2017 National Civil War Conference

Mystify, Mislead, & Surprise: Stonewall Jackson in the Valley

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Fridays at the Front

Battlefield Tours with CEO Keven Walker

2nd Annual Roadhouse Classic

Featuring the Legendary Mickey Gilley

Save 31 Acres at The West Woods

"It sounded as if every tree in the woods was falling down and that a terrific thunder storm was raging in the woods.”

"Before us lay the beautiful Valley of Shenandoah"

William C. Oates, 15th Alabama
Winchester: Occupied Winchester

Formed by the Alleghenies to the west and the Blue Ridge to the east, the Valley shelters the Shenandoah River on its journey down to the Potomac at Harpers Ferry.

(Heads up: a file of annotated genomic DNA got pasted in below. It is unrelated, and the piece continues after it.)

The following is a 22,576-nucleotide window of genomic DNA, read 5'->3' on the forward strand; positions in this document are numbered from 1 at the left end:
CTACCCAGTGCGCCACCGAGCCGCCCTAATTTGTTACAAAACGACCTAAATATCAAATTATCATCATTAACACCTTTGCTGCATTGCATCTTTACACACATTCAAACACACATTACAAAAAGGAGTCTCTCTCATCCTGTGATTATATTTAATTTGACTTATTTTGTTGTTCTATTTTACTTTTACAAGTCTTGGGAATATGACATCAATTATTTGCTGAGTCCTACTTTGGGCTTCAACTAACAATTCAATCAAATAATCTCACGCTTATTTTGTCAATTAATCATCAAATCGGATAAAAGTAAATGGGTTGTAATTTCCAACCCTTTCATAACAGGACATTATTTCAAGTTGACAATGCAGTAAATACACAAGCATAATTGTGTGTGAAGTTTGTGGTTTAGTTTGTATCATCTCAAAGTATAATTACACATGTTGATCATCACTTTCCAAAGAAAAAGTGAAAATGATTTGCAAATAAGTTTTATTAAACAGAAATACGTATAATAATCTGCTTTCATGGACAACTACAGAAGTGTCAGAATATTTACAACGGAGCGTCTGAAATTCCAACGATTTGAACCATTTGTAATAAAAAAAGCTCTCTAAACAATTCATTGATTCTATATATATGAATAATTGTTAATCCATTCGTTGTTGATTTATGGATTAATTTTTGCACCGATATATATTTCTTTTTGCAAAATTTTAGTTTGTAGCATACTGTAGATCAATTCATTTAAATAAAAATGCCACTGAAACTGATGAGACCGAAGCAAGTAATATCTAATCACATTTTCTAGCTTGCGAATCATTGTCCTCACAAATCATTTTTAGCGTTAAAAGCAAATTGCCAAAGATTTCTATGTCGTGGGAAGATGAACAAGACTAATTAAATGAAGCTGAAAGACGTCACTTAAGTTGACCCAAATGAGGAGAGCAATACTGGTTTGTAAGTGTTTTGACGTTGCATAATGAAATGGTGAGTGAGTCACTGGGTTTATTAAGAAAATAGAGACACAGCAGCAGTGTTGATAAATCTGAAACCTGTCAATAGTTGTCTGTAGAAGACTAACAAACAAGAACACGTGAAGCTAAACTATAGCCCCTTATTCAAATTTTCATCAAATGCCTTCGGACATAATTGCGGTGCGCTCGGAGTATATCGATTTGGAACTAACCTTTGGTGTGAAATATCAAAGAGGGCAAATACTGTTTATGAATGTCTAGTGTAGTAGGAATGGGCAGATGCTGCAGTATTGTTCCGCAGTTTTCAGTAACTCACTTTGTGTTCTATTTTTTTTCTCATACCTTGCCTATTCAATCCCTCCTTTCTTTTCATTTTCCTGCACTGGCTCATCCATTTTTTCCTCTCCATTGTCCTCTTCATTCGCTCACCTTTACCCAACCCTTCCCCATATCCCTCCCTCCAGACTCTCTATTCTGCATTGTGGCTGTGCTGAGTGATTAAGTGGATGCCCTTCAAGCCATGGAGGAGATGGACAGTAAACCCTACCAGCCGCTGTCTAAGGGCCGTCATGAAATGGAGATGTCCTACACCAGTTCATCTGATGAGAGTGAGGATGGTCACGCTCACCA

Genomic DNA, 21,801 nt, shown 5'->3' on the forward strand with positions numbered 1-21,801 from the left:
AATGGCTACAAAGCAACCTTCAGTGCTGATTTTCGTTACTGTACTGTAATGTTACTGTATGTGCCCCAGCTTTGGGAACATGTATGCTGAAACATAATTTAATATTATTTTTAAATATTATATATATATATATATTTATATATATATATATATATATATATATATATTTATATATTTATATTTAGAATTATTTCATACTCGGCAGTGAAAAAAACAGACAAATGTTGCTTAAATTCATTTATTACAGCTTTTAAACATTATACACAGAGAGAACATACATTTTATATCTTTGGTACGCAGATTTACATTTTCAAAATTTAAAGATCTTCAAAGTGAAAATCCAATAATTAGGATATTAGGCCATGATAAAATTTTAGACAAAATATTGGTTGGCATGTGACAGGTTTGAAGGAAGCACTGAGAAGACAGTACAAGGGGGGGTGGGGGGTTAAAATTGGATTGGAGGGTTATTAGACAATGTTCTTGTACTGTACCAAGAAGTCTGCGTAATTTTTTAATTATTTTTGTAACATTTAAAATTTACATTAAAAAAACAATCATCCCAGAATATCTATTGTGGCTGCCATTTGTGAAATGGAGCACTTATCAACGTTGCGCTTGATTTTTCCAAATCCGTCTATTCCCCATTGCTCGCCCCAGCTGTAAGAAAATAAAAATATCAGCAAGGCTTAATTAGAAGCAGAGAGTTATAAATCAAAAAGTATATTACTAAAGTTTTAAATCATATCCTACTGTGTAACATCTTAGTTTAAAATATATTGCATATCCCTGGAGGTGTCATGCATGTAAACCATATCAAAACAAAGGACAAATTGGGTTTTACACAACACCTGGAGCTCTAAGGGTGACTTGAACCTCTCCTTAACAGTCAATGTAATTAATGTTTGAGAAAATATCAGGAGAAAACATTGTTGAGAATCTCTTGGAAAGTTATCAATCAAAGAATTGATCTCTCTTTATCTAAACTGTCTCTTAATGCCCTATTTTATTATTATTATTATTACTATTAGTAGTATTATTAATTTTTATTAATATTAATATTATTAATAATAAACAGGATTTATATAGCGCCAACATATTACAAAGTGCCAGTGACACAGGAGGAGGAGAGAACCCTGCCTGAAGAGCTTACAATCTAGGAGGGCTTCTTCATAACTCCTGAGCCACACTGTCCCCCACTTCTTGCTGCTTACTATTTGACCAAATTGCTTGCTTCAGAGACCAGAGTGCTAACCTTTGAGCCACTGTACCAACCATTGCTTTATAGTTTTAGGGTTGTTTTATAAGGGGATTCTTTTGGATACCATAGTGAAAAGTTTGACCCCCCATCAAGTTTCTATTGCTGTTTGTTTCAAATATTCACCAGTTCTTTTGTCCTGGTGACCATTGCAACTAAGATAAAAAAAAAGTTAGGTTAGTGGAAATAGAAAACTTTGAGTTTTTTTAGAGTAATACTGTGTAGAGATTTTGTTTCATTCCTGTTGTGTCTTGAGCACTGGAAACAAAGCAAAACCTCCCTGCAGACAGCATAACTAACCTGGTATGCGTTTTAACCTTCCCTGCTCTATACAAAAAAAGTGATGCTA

Signal Knob: Witness to Tragedy

The terrain explains why some of the largest and most significant battles of the Valley’s 1862 and 1864 campaigns occurred within sight of Signal Knob.

New Market-Luray: Crossroads of Destiny

The New Market-Luray area was at the crossroads of the Shenandoah Valley's wartime campaigns.

Rockingham: Conflict in the Breadbasket

The Rockingham Area, in the heart of the Shenandoah Valley, experienced the Civil War in all of its phases.

McDowell: Mountain Highlands

Thanks to its location along the Staunton-to-Parkersburg Turnpike (modern-day US 250), Union and Confederate armies used Highland as a “back door” to the Shenandoah Valley.

Augusta-Highland: A Strategic Strongpoint

While most battles were fought in other areas, the Virginia Central Railroad, with a depot in Staunton, provided a crucial supply link between the Valley and Richmond.